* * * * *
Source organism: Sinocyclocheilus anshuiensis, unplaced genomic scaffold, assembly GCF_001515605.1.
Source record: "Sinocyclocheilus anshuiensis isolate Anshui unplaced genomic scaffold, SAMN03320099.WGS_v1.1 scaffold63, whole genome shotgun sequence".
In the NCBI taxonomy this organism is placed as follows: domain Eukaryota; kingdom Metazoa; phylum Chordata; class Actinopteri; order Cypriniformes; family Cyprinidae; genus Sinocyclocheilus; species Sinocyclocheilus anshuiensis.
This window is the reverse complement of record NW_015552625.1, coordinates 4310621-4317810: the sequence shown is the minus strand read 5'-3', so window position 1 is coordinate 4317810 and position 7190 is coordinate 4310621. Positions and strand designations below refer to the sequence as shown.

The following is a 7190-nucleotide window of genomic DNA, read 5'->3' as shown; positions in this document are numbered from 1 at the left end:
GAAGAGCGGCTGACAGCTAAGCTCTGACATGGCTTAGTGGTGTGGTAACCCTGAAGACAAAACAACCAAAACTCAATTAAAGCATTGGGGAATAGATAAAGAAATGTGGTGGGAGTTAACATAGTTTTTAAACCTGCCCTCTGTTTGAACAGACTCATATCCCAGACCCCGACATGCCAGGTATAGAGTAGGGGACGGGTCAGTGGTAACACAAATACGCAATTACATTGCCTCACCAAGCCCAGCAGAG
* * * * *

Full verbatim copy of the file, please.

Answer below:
Source organism: Sinocyclocheilus anshuiensis, unplaced genomic scaffold, assembly GCF_001515605.1.
Source record: "Sinocyclocheilus anshuiensis isolate Anshui unplaced genomic scaffold, SAMN03320099.WGS_v1.1 scaffold63, whole genome shotgun sequence".
In the NCBI taxonomy this organism is placed as follows: domain Eukaryota; kingdom Metazoa; phylum Chordata; class Actinopteri; order Cypriniformes; family Cyprinidae; genus Sinocyclocheilus; species Sinocyclocheilus anshuiensis.
This window is the reverse complement of record NW_015552625.1, coordinates 4310621-4317810: the sequence shown is the minus strand read 5'-3', so window position 1 is coordinate 4317810 and position 7190 is coordinate 4310621. Positions and strand designations below refer to the sequence as shown.

The following is a 7190-nucleotide window of genomic DNA, read 5'->3' as shown; positions in this document are numbered from 1 at the left end:
GAAGAGCGGCTGACAGCTAAGCTCTGACATGGCTTAGTGGTGTGGTAACCCTGAAGACAAAACAACCAAAACTCAATTAAAGCATTGGGGAATAGATAAAGAAATGTGGTGGGAGTTAACATAGTTTTTAAACCTGCCCTCTGTTTGAACAGACTCATATCCCAGACCCCGACATGCCAGGTATAGAGTAGGGGACGGGTCAGTGGTAACACAAATACGCAATTACATTGCCTCACCAAGCCCAGCAGAG